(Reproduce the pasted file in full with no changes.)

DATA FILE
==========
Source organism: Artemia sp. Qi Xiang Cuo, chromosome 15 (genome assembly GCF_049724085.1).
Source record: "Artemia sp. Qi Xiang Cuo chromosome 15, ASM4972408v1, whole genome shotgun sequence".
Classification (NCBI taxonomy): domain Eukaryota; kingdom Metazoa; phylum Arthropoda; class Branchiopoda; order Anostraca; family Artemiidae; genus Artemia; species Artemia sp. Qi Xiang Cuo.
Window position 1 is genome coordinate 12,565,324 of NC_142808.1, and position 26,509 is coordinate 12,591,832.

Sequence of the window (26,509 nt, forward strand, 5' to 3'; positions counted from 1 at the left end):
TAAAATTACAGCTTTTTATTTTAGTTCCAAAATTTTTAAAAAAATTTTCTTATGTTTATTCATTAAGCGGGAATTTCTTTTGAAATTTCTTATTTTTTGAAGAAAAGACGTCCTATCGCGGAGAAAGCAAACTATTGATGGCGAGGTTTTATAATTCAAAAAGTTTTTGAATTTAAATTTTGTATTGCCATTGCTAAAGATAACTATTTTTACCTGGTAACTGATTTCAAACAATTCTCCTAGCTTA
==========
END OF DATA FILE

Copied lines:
Source organism: Artemia sp. Qi Xiang Cuo, chromosome 15 (genome assembly GCF_049724085.1).
Source record: "Artemia sp. Qi Xiang Cuo chromosome 15, ASM4972408v1, whole genome shotgun sequence".
Classification (NCBI taxonomy): domain Eukaryota; kingdom Metazoa; phylum Arthropoda; class Branchiopoda; order Anostraca; family Artemiidae; genus Artemia; species Artemia sp. Qi Xiang Cuo.
Window position 1 is genome coordinate 12,565,324 of NC_142808.1, and position 26,509 is coordinate 12,591,832.

Sequence of the window (26,509 nt, forward strand, 5' to 3'; positions counted from 1 at the left end):
TAAAATTACAGCTTTTTATTTTAGTTCCAAAATTTTTAAAAAAATTTTCTTATGTTTATTCATTAAGCGGGAATTTCTTTTGAAATTTCTTATTTTTTGAAGAAAAGACGTCCTATCGCGGAGAAAGCAAACTATTGATGGCGAGGTTTTATAATTCAAAAAGTTTTTGAATTTAAATTTTGTATTGCCATTGCTAAAGATAACTATTTTTACCTGGTAACTGATTTCAAACAATTCTCCTAGCTTA